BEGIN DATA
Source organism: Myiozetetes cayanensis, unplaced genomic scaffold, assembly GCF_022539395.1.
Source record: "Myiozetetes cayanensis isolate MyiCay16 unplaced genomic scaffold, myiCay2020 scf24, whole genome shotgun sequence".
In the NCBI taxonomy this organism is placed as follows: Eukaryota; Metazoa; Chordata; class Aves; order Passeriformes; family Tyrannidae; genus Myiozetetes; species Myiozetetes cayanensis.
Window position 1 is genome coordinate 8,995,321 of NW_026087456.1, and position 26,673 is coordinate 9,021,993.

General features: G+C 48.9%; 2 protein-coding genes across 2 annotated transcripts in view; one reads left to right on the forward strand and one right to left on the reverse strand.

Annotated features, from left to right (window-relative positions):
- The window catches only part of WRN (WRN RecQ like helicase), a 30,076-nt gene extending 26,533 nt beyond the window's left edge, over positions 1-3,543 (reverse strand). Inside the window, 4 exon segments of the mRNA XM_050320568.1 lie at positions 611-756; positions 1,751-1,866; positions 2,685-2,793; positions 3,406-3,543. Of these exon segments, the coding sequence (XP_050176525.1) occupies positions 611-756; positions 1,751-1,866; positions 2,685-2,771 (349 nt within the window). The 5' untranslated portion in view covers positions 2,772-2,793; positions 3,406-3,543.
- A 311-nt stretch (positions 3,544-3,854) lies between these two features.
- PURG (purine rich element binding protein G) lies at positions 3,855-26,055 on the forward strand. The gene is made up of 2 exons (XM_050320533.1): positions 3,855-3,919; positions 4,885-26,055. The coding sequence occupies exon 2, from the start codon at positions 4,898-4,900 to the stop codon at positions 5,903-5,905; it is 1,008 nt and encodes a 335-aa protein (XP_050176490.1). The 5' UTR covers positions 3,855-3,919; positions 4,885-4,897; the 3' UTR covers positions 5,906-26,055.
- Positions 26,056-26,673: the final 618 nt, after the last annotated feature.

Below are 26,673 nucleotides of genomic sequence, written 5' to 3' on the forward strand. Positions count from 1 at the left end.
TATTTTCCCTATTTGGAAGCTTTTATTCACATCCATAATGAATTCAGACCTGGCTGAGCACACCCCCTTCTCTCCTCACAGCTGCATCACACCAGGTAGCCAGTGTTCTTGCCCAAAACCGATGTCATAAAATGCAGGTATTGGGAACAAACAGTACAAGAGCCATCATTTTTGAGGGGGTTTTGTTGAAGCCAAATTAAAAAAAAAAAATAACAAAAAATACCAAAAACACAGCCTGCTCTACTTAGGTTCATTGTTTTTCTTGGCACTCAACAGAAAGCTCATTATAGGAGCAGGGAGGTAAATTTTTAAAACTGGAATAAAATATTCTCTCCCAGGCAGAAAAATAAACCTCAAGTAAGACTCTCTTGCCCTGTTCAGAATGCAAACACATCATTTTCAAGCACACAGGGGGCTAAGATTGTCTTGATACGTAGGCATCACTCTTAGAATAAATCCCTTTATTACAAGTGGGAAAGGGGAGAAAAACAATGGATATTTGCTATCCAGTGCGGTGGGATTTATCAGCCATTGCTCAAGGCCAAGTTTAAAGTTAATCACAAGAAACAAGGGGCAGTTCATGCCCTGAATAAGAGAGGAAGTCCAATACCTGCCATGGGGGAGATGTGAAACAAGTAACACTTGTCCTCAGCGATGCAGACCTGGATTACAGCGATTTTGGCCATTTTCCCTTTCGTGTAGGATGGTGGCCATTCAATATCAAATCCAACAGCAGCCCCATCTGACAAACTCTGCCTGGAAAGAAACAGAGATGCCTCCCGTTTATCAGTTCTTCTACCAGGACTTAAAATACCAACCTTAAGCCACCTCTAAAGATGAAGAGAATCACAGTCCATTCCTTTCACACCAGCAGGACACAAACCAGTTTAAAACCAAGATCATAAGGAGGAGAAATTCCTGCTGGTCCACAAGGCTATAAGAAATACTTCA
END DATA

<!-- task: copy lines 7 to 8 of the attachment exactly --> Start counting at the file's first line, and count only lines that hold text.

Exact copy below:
- The window catches only part of WRN (WRN RecQ like helicase), a 30,076-nt gene extending 26,533 nt beyond the window's left edge, over positions 1-3,543 (reverse strand). Inside the window, 4 exon segments of the mRNA XM_050320568.1 lie at positions 611-756; positions 1,751-1,866; positions 2,685-2,793; positions 3,406-3,543. Of these exon segments, the coding sequence (XP_050176525.1) occupies positions 611-756; positions 1,751-1,866; positions 2,685-2,771 (349 nt within the window). The 5' untranslated portion in view covers positions 2,772-2,793; positions 3,406-3,543.
- A 311-nt stretch (positions 3,544-3,854) lies between these two features.